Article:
Business metrics are important measures of company processes, and unlike gut-feeling (which needless to say is also an important managerial tool) can be both quantifiable and meaningful. These numerical representations are critical components of a managers’ role in monitoring company practices.
Some examples of useful metrics include a CFO checking the status of revenues across quarters, or a marketing manager examining customer Net Promoter’s Scores over a product’s lifespan (which asks the question: on a scale of 0-10, how likely are you to recommend our product to a friend?).
But there are so many metrics to choose from, and the work day only has so many hours!
The good news is – like most things in life – certain metrics are more useful than others and have the potential to signal the greater health of a business. These metrics are commonly referred to as key performance indicators (KPIs), and can deal with anything from SEO, sales, retail, the supply chain, to the faraway shores of finance. Check out a more complete list if you’re curious here.
In the meantime, let’s take a look at a handful of (arguably) the most critical KPIs for any business, whether it be a fledgeling enterprise or an established corporate giant. These very useful metrics reside in the financial category; KPIs that deal directly with our good friends profit, cash, assets… You know, tangible value!
Return on Equity (ROE)
(Net Income / Shareholder’s Equity) ROE highlights whether or not shareholder investments are being converted into increasing returns. This metric is a great indicator of efficiency and lets a company know if it is using it’s financial resources wisely.
Net Profit Margin
(Net Profit before taxes / Sales) * 100 The Net Profit Margin measures the percentage of profit gained for each unit of revenue that is earned by the company, and is a great measure of profit generation.
((Current Assets – Inventories) / Current Liabilities) The Quick Ratio lets you know if your assets can become liquid quickly enough to meet short term liabilities. Aim for a ratio between 1.5 and 3 for maximal flexibility in paying off your accounts payable.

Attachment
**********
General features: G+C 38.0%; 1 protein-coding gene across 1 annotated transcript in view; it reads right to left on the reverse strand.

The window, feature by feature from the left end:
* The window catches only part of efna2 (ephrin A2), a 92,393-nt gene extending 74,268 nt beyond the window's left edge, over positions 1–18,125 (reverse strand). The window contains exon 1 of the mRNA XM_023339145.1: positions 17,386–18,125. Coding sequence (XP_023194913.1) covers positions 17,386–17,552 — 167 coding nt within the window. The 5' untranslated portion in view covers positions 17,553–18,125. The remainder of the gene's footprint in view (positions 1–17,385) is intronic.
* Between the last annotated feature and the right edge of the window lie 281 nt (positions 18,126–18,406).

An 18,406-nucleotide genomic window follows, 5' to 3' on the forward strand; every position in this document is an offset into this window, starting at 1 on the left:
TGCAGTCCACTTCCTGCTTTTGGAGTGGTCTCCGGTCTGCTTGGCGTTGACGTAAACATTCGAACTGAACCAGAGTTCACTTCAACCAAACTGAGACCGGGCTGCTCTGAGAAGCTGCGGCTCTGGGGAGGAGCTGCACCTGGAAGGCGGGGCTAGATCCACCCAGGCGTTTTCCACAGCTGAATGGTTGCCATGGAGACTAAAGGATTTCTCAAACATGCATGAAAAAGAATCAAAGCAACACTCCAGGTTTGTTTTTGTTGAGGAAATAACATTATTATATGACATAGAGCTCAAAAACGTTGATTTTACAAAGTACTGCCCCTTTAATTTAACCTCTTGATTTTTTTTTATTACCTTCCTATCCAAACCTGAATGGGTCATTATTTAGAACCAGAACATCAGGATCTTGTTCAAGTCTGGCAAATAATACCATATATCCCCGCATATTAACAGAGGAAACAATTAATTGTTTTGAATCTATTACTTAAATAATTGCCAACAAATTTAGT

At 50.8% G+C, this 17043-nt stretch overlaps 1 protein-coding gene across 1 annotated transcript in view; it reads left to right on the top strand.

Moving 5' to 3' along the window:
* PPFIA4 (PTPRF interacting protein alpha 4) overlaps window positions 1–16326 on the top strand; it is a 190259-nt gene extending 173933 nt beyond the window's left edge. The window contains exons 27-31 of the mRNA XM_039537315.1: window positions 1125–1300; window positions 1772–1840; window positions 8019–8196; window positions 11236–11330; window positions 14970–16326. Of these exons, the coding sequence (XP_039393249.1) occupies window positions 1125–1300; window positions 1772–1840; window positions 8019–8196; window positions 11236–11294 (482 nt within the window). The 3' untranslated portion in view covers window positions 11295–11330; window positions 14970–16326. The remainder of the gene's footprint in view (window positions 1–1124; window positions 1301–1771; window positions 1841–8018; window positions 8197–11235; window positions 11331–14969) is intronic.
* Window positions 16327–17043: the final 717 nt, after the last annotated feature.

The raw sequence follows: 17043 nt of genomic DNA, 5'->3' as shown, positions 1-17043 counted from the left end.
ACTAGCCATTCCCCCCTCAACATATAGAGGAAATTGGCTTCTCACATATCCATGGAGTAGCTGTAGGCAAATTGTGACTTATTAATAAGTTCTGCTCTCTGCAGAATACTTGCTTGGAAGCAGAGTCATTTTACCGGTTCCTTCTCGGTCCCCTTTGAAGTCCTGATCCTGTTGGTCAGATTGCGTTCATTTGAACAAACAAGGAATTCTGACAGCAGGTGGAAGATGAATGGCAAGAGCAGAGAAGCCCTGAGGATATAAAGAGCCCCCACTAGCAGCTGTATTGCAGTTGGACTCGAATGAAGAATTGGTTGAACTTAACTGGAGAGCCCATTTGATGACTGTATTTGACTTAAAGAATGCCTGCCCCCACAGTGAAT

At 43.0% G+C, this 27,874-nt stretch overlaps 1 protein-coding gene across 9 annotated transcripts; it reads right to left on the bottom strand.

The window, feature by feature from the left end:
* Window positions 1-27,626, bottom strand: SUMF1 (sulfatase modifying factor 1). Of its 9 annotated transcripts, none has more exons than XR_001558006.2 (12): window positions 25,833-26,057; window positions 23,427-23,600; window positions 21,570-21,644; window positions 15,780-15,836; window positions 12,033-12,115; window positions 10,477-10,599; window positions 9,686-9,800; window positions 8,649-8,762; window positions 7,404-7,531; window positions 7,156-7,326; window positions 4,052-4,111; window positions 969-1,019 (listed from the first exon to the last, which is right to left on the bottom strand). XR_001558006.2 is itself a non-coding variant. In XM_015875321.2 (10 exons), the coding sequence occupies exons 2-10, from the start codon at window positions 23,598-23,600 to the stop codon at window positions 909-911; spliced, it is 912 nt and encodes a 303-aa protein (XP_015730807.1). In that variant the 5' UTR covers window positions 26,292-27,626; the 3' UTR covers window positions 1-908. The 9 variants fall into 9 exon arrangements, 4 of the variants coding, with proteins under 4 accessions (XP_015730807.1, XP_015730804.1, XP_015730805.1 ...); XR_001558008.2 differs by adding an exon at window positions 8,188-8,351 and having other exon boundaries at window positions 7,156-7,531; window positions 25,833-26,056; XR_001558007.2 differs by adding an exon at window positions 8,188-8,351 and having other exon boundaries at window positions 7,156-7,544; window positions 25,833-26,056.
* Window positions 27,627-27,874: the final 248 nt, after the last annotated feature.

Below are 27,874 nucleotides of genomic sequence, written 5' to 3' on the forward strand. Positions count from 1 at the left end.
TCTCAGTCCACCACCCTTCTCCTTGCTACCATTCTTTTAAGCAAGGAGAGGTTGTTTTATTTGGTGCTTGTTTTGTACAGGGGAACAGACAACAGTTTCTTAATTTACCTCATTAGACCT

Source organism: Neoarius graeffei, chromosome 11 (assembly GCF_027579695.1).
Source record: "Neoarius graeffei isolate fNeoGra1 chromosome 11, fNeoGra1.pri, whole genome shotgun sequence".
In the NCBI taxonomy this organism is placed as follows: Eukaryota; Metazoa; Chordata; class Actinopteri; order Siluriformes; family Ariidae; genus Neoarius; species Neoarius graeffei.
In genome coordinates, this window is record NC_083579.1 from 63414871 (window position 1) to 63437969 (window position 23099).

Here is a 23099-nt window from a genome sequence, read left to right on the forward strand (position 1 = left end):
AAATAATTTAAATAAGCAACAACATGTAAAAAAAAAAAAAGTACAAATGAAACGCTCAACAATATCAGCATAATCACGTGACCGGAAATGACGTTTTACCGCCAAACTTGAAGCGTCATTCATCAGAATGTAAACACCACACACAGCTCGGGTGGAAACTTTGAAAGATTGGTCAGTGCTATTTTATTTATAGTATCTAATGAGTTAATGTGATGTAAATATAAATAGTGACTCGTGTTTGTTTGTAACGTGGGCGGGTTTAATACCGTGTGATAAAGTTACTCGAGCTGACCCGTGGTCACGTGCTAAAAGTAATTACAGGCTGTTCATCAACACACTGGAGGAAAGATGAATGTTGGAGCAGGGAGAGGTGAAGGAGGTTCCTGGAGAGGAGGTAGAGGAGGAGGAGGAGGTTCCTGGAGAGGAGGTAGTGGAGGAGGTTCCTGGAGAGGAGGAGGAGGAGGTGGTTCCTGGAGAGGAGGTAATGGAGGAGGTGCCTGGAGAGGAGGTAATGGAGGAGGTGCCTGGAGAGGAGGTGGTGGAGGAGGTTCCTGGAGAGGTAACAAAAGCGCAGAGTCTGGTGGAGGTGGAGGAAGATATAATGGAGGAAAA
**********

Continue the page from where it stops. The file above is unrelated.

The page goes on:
Debt to Equity Ratio
(Total Debt / Total Equity) D/E ratio showcases by what means a company is funding its growth. As you can clearly see from the equation, a high D/E ratio signals that the company has been stressing debt financing over equity, which in general could point to a lower level of risk aversion.
(Not a Standard Ratio) Although in reality valuation as a KPI is not reduced to a simple and one size fits all equation, it can be calculated using an array of combined methods like DCF, balanced scorecards, check lists, and VC methods. Essentially, an integrated algorithm is out there. Why should you care? Well, company valuation is a clear signal of overall (quantitative and qualitative) company performance, and until recently was a value indicator that couldn’t be calculated with an automated system. Now it can be! Quickly and accurately so, in fact.
Explore more about company value management and consider integrating all of these KPIs into your managerial practices. That way you can better monitor and ultimately improve performance.
This article has been edited and condensed.
Emma Koeze works in marketing and strategy at Equidam, a financial accounting company based in Rotterdam, The Netherlands. She is currently studying International Business Administration at the Rotterdam School of Management and enjoys writing, reading and learning about the practical uses of finance in business. Connect with @equidamtweets.
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